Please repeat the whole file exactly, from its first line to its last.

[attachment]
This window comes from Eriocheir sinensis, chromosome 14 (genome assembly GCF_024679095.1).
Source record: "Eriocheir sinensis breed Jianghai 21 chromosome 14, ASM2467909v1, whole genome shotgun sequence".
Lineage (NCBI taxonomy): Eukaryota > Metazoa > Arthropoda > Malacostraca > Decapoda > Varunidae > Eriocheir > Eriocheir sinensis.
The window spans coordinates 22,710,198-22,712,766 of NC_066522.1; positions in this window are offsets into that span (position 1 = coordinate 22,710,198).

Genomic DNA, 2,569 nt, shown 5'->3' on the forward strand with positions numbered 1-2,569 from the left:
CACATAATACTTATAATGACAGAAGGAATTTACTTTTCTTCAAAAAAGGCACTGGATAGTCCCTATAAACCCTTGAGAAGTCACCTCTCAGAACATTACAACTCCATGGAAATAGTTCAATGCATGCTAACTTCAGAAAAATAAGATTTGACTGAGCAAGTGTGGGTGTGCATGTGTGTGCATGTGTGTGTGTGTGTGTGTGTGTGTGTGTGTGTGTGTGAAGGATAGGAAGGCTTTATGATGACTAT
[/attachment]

This window comes from Eriocheir sinensis, chromosome 14 (genome assembly GCF_024679095.1).
Source record: "Eriocheir sinensis breed Jianghai 21 chromosome 14, ASM2467909v1, whole genome shotgun sequence".
Lineage (NCBI taxonomy): Eukaryota > Metazoa > Arthropoda > Malacostraca > Decapoda > Varunidae > Eriocheir > Eriocheir sinensis.
The window spans coordinates 22,710,198-22,712,766 of NC_066522.1; positions in this window are offsets into that span (position 1 = coordinate 22,710,198).

Genomic DNA, 2,569 nt, shown 5'->3' on the forward strand with positions numbered 1-2,569 from the left:
CACATAATACTTATAATGACAGAAGGAATTTACTTTTCTTCAAAAAAGGCACTGGATAGTCCCTATAAACCCTTGAGAAGTCACCTCTCAGAACATTACAACTCCATGGAAATAGTTCAATGCATGCTAACTTCAGAAAAATAAGATTTGACTGAGCAAGTGTGGGTGTGCATGTGTGTGCATGTGTGTGTGTGTGTGTGTGTGTGTGTGTGTGTGTGTGAAGGATAGGAAGGCTTTATGATGACTAT